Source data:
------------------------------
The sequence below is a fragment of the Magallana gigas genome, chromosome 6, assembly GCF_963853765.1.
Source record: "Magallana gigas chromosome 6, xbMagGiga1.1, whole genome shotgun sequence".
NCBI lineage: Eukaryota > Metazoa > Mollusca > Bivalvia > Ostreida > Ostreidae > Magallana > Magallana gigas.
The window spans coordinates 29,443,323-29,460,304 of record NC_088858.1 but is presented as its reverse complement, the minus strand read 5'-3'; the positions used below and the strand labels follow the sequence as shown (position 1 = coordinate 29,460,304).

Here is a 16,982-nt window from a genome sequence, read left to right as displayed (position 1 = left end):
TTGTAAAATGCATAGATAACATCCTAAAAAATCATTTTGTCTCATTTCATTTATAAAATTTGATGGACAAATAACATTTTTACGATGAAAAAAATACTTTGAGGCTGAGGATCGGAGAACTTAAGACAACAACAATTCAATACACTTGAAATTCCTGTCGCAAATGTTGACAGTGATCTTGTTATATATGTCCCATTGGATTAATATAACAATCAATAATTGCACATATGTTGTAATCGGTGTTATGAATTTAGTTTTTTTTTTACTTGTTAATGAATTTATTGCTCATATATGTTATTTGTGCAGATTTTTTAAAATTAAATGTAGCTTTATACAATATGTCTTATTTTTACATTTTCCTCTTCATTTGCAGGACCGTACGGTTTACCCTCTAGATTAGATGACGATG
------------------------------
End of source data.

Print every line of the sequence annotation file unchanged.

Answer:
The sequence below is a fragment of the Magallana gigas genome, chromosome 6, assembly GCF_963853765.1.
Source record: "Magallana gigas chromosome 6, xbMagGiga1.1, whole genome shotgun sequence".
NCBI lineage: Eukaryota > Metazoa > Mollusca > Bivalvia > Ostreida > Ostreidae > Magallana > Magallana gigas.
The window spans coordinates 29,443,323-29,460,304 of record NC_088858.1 but is presented as its reverse complement, the minus strand read 5'-3'; the positions used below and the strand labels follow the sequence as shown (position 1 = coordinate 29,460,304).

Here is a 16,982-nt window from a genome sequence, read left to right as displayed (position 1 = left end):
TTGTAAAATGCATAGATAACATCCTAAAAAATCATTTTGTCTCATTTCATTTATAAAATTTGATGGACAAATAACATTTTTACGATGAAAAAAATACTTTGAGGCTGAGGATCGGAGAACTTAAGACAACAACAATTCAATACACTTGAAATTCCTGTCGCAAATGTTGACAGTGATCTTGTTATATATGTCCCATTGGATTAATATAACAATCAATAATTGCACATATGTTGTAATCGGTGTTATGAATTTAGTTTTTTTTTTACTTGTTAATGAATTTATTGCTCATATATGTTATTTGTGCAGATTTTTTAAAATTAAATGTAGCTTTATACAATATGTCTTATTTTTACATTTTCCTCTTCATTTGCAGGACCGTACGGTTTACCCTCTAGATTAGATGACGATG